Pongo is a specific term in cricket for a fast batsman with an aggressive style of play and is used primarily in the English County Championship.
The main goal of the batsman, regardless of the format in which he is performing, is to get the maximum number of runs. This seemingly straightforward task is not that easy, as the batsman must consider many factors, from the playing style of the opposing bowler to the characteristics of the pitch. In addition, the batsman must have a good technical arsenal and excellent knowledge of the rules and maintain an optimal balance of aggression and caution to avoid getting out.
The term pongo is often used to refer to limited-overs players. So, if in test matches the players can take their time, focusing primarily on protecting the wicket, then in ODI and T20, gaining the maximum possible number of points in the shortest possible time comes to the fore (the benchmark is at least one wound per ball served by a bowler ). Batsmen are forced to develop a high speed to achieve this goal, reaching record values towards the end of the match when the batting team seeks to close the score gap or build an advantage. The only exception is a batsman chasing a personal best, for example, century: when there is a real opportunity to improve his stats, he is more likely to be careful not to get out of touch.
The lists of the best pongo are regularly updated, which is primarily due to the peculiarities of the format. And although T20 began to gain popularity relatively recently, there are already several pongo names that have managed to be noted for high results in home leagues and at international tournaments. When compiling the rating, such criteria as the total number of executed runs (from 2000), an average of 29.08 and an SR (Strike rate) of at least 128.83 are taken into account.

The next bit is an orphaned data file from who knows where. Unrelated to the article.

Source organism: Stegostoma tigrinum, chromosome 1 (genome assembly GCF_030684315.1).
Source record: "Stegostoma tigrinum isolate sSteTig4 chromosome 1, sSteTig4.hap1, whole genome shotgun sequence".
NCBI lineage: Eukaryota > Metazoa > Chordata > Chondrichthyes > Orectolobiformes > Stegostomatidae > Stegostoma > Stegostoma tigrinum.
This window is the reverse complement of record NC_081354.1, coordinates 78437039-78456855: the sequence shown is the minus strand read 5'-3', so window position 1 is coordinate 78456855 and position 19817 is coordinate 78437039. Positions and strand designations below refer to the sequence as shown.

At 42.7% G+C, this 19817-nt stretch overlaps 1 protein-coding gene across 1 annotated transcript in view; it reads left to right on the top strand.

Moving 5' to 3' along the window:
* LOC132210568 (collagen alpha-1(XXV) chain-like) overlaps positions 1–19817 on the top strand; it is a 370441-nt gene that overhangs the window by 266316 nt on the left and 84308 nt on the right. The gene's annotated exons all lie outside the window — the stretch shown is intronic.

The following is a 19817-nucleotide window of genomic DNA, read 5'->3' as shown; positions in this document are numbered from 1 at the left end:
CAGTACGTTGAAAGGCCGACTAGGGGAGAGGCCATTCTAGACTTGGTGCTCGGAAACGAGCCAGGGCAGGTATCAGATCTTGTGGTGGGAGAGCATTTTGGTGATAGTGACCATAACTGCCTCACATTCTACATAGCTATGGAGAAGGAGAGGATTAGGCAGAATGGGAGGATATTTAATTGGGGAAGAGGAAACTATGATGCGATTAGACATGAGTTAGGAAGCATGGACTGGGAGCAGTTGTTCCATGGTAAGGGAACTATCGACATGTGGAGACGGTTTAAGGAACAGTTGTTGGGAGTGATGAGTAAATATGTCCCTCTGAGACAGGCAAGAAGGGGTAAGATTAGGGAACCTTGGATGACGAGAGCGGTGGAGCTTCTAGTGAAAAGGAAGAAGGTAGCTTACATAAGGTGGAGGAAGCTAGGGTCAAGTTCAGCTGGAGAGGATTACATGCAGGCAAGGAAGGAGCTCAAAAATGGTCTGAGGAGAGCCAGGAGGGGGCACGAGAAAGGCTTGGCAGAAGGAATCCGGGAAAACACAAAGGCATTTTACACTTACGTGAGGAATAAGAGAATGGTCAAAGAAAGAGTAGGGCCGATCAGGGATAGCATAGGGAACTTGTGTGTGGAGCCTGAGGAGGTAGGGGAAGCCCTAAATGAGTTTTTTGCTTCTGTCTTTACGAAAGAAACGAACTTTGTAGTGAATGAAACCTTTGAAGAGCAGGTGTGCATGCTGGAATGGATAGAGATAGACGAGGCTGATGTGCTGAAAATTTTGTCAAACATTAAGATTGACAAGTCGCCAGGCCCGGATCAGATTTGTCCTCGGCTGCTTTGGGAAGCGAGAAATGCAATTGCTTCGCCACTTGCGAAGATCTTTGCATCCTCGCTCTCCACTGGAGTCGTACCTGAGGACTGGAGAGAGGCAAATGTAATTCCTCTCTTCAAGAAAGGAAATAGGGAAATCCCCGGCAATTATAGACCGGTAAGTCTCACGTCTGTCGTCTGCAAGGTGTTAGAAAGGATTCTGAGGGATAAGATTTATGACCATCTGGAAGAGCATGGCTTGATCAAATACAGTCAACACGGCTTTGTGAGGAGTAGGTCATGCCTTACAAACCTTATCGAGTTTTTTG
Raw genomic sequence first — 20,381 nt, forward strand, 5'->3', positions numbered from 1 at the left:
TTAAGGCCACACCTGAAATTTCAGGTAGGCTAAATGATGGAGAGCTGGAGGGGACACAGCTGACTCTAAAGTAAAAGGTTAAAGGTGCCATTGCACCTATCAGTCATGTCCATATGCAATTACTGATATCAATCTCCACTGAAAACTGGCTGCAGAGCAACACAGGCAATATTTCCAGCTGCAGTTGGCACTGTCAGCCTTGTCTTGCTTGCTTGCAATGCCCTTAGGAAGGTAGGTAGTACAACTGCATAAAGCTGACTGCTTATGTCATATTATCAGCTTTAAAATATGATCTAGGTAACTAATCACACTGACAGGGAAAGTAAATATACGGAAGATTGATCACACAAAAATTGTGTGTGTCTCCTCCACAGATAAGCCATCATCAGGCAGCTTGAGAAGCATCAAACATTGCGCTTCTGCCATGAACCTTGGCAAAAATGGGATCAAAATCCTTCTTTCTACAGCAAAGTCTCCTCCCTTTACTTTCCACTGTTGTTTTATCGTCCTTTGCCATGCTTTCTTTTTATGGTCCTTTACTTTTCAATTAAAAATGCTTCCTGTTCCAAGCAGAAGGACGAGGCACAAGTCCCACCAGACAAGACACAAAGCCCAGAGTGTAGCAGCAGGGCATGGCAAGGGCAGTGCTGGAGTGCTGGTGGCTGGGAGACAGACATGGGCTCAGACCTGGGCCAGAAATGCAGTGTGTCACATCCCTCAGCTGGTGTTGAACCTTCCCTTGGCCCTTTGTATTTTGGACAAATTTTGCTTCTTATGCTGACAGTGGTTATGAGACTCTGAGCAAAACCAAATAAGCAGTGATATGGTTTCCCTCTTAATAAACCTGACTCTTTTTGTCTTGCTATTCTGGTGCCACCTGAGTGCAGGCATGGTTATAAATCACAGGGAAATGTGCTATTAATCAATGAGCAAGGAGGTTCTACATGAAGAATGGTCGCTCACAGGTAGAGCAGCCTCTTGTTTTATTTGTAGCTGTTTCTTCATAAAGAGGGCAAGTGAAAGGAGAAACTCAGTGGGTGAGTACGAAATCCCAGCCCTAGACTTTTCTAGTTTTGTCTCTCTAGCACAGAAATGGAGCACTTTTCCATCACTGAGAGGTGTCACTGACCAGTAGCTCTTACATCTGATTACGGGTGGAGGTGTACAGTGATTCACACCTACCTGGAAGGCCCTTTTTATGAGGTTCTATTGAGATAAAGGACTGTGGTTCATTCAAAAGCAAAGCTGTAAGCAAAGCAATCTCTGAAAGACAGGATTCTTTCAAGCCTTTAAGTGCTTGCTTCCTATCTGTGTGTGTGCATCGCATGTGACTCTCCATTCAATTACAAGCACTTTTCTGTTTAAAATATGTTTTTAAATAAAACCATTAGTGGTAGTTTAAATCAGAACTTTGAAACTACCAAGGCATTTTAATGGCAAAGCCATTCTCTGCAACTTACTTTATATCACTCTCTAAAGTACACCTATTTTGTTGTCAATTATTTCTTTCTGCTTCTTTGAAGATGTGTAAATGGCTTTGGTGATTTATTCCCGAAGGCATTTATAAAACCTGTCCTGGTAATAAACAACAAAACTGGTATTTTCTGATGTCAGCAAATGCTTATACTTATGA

- Quinton de Kock (South Africa). The star of the Highveld Lions, he boasts an impressive 132.92 T20 average. Even though the start of his career cannot be called bright, the talent of the young batsman was quickly noticed not only at home but also in the Indian Premier League.
- Kieron Pollard (West Indies). It is not for nothing that Pollard is considered one of the most outstanding batsmen of his generation, capable of rivaling Chris Gale in the future. He gained public attention back in 2009, completing 54 runs on 18 goals in a Champions League match against the New South Wales Blues. An average of 153.75 makes him one of the fastest and most aggressive Pongos of our time. It is noteworthy that Pollard is equally confident in different pitches and has already proved himself excellently in the Indian Premier League (in particular, he managed to complete 60 runs for 32 goals in 2013 final). Unlike many of his colleagues, Kieron is also quite good as a fielder.
- David Warner (Australia). One of the best pongo destroyers of our day, David managed to raise his indicators to 141.18. He is famous not only for his high speed but also for the accuracy of his blow: for example, speaking for New South Wales in the 2011 Champions League, he issued two hundred in a row, which helped the team break into the semifinals of the competition.